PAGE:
Senna, Andrea and Campus, Guglielmo Giuseppe and Gagliani, Massimo and Strohmenger, Laura (2005) Socio-economical influence on caries experience and CPITN values among a group of Italian call-up soldiers and cadets. Oral Health Preventive Dentistry, Vol. 3 (1), p. 39-46. eISSN 1757-9996. Article.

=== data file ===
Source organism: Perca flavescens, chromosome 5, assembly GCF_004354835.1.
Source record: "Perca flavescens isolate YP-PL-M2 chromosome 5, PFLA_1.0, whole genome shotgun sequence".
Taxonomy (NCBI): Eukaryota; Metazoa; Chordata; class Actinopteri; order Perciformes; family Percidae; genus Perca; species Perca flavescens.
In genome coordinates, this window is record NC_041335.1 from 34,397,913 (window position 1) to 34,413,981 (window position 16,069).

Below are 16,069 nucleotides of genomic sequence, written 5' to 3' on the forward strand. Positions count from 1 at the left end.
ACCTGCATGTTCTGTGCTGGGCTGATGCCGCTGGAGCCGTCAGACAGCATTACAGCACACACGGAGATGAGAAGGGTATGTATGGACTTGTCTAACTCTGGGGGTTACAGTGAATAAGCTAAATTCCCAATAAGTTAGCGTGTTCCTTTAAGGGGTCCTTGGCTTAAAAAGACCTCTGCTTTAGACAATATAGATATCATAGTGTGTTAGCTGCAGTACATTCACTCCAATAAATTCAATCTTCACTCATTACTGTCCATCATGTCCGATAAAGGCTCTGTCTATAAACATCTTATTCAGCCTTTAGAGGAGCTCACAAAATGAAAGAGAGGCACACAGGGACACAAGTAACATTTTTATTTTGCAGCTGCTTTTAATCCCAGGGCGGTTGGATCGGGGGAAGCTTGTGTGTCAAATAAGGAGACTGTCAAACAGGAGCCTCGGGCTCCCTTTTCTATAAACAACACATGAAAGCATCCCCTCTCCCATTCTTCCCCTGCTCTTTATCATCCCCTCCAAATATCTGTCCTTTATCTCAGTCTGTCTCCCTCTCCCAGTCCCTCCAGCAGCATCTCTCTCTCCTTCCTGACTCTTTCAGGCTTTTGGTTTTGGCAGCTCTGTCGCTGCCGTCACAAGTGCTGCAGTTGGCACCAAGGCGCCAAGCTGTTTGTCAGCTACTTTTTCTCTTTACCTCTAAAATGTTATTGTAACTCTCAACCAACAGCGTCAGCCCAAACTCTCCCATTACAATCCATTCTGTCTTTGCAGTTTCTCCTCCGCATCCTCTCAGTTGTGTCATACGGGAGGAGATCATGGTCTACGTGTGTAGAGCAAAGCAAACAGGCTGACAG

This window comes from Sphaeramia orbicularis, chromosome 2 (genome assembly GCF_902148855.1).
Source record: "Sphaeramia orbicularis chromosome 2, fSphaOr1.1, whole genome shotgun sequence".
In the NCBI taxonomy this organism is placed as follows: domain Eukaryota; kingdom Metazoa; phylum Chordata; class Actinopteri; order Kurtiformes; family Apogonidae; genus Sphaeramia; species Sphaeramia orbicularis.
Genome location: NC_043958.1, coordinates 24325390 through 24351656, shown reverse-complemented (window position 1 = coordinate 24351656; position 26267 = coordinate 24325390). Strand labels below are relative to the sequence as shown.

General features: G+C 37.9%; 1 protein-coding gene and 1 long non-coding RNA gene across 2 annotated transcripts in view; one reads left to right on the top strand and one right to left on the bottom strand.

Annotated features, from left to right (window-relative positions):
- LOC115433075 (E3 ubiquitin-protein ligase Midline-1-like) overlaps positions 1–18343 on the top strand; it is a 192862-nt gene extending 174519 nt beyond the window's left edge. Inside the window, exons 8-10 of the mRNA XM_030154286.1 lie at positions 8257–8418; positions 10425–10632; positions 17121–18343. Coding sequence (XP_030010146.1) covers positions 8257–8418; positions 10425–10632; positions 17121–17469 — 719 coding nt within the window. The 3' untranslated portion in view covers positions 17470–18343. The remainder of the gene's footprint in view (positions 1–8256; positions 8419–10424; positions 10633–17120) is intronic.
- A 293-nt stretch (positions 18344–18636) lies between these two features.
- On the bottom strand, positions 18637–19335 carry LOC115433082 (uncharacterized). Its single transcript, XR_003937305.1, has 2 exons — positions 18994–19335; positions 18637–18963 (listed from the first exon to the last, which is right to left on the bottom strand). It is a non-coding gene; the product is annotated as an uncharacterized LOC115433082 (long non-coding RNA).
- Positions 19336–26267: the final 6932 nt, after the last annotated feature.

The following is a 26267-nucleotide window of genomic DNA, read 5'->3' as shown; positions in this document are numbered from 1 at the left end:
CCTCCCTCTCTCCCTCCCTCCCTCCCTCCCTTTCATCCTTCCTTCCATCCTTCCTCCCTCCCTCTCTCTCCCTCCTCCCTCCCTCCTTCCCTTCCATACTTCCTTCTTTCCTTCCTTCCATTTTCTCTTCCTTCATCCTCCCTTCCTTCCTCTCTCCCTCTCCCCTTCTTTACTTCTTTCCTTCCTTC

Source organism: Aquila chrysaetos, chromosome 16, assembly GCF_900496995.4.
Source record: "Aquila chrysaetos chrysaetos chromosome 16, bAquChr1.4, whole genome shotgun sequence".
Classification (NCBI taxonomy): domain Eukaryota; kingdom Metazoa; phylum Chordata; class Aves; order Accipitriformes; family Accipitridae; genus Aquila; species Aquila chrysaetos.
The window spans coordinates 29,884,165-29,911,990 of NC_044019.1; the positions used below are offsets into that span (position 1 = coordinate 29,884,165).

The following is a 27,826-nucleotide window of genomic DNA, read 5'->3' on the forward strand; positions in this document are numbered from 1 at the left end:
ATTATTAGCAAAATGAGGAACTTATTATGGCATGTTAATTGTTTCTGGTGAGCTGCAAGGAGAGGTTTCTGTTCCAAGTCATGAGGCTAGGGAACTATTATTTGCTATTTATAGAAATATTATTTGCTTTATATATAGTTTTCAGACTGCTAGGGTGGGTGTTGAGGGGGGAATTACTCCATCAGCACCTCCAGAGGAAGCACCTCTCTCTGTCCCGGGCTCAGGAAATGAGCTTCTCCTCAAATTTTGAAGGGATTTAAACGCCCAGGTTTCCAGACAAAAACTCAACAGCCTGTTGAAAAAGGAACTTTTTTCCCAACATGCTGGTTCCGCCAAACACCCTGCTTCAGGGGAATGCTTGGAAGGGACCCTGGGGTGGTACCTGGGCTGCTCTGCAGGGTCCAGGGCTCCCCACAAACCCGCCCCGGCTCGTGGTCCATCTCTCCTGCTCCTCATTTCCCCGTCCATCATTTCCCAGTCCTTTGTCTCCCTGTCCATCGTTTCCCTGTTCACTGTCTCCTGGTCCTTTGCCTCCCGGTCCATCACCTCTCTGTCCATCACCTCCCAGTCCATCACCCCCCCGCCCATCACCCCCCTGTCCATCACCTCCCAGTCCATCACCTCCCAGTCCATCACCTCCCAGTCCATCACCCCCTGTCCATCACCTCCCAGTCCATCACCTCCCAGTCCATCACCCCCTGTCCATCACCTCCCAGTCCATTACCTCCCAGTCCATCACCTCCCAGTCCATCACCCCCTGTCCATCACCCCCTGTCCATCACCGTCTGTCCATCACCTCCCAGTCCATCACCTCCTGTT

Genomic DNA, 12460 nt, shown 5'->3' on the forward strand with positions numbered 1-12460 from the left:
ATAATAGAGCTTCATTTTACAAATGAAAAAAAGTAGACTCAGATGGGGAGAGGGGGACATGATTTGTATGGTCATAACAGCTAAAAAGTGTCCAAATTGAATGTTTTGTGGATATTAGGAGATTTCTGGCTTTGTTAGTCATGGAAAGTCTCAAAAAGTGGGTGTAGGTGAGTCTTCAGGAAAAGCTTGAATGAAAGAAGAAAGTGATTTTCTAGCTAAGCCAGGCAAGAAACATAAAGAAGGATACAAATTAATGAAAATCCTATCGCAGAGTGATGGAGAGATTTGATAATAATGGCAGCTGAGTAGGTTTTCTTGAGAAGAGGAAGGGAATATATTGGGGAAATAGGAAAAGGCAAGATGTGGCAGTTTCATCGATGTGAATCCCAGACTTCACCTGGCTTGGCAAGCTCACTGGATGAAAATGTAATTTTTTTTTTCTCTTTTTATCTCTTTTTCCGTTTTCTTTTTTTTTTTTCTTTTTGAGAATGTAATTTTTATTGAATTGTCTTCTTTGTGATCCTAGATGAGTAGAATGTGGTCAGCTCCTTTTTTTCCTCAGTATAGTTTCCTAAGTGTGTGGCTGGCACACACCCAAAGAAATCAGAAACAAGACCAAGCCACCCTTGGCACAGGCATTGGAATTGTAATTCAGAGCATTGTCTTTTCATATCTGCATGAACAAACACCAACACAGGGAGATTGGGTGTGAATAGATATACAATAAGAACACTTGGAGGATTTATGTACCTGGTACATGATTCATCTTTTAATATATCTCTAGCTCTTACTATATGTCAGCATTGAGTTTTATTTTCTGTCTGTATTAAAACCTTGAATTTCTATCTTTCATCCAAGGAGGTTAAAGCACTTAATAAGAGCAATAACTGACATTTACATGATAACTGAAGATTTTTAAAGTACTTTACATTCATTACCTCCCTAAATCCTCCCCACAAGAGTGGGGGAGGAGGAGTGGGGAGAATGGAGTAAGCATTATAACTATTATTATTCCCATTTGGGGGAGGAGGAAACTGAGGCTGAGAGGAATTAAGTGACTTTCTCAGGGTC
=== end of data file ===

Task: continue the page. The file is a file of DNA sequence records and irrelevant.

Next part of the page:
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Purpose: Dental care in Italy is carried out mainly by private professionals and therefore the collection of epidemiological data on dental health is not often possible. Thus, the aim of this study was to collect the DMFT and CPITN values in a population of young Italian male subjects, namely call-up soldiers and cadets, and relate them to the socio-economic status of the subjects. Material and Methods: The sample was made up of two groups from different Italian academies: call-up soldiers: 1184 male call-up soldiers aged from 19 to 25; cadets: 2477 cadets aged from 19 to 25. The level of education was evaluated by means of a questionnaire which the soldiers had to fill in before being examined. Two trained dentists carried out the epidemiological survey following WHO guidelines. Data elaboration was carried out at the 'WHO Collaboration Centre of Milan for Epidemiologist and Community Dentistry'. Data on DMFT were compared by ANOVA. A p value < 0.01 was considered as statistically significant. Results: The mean DMFT value observed was 3.69 ± 3.31. The differences between the two groups were statistically significant for D e F components (p < 0.05). The caries-free rate is lower in the call-up soldiers group (12.57%) than that reported for the cadets group (25.26%) and the difference was statistically significant (p < 0.01). Statistically significant differences were observed in DMFT values between the two groups stratified by educational level. A healthy periodontium was observed in more than 50% of the sample. In the call-up soldiers group, 40.95% had healthy periodontal conditions; 40.25% of the subjects showed bleeding on probing; 19.03% presented with calculus; and 2.77% presented periodontal pockets 4–5 mm deep. In the cadets group, 57.95% had healthy periodontal conditions; 38.18% of the subjects showed bleeding on probing; 3.52% presented with calculus; and 0.35% presented periodontal pockets 4–5 mm deep. The differences in proportion between the two groups were always statistically significant except for the bleeding score where an almost similar percentage for both groups was recorded. Conclusion: The results showed that call-up soldiers have a higher DMFT index and the D value is higher in less educated subjects. Bleeding on probing did not vary either between call-up soldiers and cadets or among socio-economic subgroups. Such results have underlined the need of a systematical information campaign on oral hygiene in Italian schools.
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